Bus Journeys Surge Above Pre-Pandemic Levels in June
Dublin’s bustling streets saw an impressive surge in bus journeys this June, with figures rising to 9% higher than those of the same period in pre-pandemic 2019, according to data from the Central Statistics Office (CSO). Similarly, areas outside Dublin witnessed an even greater 11% increase in bus journeys compared to June 2019 levels.
On the rail and tram front, Luas journeys showed notable growth. While 2019 comparable data for rail travel was unavailable, the number of Luas journeys recorded in the week that began on 26 June soared by 7% compared to 2019 figures, and by a significant 25% compared to the same period in 2022.
Airport passenger data compiled by the CSO reveals that passenger numbers at Dublin Airport in June were equivalent to those recorded in the same month of 2019. However, they reflected a 14% uptick from the levels seen in June 2022. The number of passengers handled by Dublin Airport in June was exceeded 3.2 million, while the 2019 figure of approximately 3.2 million. Overall, Dublin Airport saw over 15.6 million passengers in the first half of 2023, slightly higher than the number of passengers during the first half of 2019.
In the regional airports, Cork Airport saw a 13% increase in passenger numbers compared to June 2022, with passenger numbers remaining consistent with those of June 2019. Shannon Airport, meanwhile, witnessed a notable 32% year-on-year increase in passenger numbers in June 2023, a figure which also represented a 10% increase compared to June 2019 levels.
The four airports – Dublin, Cork, Shannon, and Knock – collectively handled close to 3.8 million passengers in June 2023, marking a small increase from the nearly 3.74 million passengers in June 2019.
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From Clicks Back to Bricks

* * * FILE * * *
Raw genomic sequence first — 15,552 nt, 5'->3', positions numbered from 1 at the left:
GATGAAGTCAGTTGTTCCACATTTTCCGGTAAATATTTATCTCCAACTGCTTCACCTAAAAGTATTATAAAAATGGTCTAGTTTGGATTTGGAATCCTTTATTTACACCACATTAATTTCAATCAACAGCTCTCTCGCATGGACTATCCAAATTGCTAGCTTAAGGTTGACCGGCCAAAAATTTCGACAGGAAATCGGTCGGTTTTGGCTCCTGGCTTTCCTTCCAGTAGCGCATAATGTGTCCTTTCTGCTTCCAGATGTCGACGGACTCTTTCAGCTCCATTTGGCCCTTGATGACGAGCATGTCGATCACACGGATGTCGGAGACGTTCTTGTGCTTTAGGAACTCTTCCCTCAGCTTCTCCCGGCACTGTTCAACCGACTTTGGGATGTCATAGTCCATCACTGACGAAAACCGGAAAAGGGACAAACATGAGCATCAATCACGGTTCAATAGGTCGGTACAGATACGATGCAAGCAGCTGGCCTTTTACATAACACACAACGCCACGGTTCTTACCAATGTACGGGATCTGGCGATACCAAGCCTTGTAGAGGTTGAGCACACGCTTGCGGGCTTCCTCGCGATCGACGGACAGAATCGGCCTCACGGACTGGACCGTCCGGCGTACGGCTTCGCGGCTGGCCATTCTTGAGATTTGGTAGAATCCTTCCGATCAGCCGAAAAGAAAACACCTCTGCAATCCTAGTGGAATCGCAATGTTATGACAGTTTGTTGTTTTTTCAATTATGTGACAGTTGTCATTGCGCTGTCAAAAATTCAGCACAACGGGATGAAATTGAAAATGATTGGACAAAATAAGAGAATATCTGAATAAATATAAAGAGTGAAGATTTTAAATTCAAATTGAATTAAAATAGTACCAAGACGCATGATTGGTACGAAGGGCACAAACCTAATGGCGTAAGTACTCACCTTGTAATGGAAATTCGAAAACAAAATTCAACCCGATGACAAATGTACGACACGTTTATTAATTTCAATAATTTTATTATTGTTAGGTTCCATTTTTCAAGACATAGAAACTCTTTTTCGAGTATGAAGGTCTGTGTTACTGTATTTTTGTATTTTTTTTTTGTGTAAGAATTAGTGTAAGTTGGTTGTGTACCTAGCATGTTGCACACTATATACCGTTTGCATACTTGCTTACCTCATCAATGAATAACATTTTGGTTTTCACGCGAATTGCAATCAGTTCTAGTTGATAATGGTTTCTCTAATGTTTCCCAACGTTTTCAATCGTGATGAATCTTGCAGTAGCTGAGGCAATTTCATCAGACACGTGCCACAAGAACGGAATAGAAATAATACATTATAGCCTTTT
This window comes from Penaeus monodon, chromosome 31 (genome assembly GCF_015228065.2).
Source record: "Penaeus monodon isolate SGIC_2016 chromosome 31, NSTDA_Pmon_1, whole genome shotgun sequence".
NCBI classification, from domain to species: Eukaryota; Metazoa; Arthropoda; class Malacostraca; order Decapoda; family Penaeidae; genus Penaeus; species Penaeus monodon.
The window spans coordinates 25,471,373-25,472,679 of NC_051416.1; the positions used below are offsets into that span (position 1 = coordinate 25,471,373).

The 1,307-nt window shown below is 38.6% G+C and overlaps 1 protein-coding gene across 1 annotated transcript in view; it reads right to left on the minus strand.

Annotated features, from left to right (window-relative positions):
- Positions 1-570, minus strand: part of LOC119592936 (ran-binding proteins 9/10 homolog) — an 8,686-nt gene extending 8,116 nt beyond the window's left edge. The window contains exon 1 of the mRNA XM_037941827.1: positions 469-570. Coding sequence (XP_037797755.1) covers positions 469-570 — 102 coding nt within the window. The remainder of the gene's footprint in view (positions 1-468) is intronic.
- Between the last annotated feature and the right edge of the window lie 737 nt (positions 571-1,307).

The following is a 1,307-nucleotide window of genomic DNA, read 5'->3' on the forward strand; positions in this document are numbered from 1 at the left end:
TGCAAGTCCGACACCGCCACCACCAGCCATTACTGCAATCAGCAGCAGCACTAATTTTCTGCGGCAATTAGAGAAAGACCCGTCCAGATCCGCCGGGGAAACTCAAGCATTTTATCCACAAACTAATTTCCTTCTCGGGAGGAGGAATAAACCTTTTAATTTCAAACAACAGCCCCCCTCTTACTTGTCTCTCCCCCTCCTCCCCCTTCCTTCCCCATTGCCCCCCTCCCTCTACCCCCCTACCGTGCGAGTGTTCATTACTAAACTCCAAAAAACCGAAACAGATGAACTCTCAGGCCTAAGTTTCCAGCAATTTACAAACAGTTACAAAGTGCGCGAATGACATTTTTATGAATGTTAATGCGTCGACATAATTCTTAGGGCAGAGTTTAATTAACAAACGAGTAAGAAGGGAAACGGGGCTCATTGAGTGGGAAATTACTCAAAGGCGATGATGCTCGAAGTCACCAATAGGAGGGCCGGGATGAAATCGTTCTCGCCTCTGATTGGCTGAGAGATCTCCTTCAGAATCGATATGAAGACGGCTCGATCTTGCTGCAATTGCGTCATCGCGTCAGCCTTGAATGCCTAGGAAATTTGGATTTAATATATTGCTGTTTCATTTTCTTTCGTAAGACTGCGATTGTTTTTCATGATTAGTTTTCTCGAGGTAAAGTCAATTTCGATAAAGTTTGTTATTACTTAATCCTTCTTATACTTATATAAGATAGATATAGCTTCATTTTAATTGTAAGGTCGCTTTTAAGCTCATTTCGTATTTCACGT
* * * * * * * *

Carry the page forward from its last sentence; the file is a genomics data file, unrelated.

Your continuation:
With the pandemic well in the rear-view mirror the Irish tradition of ‘going to town’ is alive and well, according to Penney’s recent ‘Pulse of the Nation’ study. 6 in 10 people indicated their preference to shop in-store, driven by factors such as store returns, sustainability, and local investment.
The study conducted in collaboration with Amárach Research, shows that Irish consumers want to spend time and money in their community, with 79% of people preferring to shop locally in their town when they can, while 86% believe that busy town centres are vital for the health of the local economy.
CSO data supports this shift from online shopping, indicating a return to pre-2020 patterns of consumer behaviour. While online purchases of clothing, footwear, and textiles skyrocketed to 66% of all sales in April 2020, these had declined to just 8% of total sales by February of the current year.
The results emphasise the importance of physical retail, with reasons for preferring in-store shopping including the opportunity to try on items (72%), the ease of returns (54%), avoiding delivery waits (47%), and the social experience of shopping with family or friends (32%).
Head of Penneys Ireland and Northern Ireland, Damien O’Neill, highlighted the critical role retail plays in supporting thriving communities, drawing footfall, and promoting employment. He cited the “Penneys ‘Halo Effect’” with examples of increased footfall at the new Tallaght store and Golden Island Shopping Centre in Athlone, demonstrating the positive impacts of retail on local communities.
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